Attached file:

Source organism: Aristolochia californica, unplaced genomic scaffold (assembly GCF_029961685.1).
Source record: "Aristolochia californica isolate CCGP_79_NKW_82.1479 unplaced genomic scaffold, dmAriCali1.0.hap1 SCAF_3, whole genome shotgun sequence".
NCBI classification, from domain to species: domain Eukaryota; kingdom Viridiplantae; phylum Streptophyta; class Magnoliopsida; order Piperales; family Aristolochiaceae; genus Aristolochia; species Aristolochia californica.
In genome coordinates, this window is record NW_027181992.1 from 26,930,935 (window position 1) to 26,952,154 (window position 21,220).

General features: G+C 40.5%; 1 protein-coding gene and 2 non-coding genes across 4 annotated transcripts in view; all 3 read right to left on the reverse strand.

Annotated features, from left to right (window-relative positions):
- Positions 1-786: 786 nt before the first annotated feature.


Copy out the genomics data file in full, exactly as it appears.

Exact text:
Source organism: Aristolochia californica, unplaced genomic scaffold (assembly GCF_029961685.1).
Source record: "Aristolochia californica isolate CCGP_79_NKW_82.1479 unplaced genomic scaffold, dmAriCali1.0.hap1 SCAF_3, whole genome shotgun sequence".
NCBI classification, from domain to species: domain Eukaryota; kingdom Viridiplantae; phylum Streptophyta; class Magnoliopsida; order Piperales; family Aristolochiaceae; genus Aristolochia; species Aristolochia californica.
In genome coordinates, this window is record NW_027181992.1 from 26,930,935 (window position 1) to 26,952,154 (window position 21,220).

General features: G+C 40.5%; 1 protein-coding gene and 2 non-coding genes across 4 annotated transcripts in view; all 3 read right to left on the reverse strand.

Annotated features, from left to right (window-relative positions):
- Positions 1-786: 786 nt before the first annotated feature.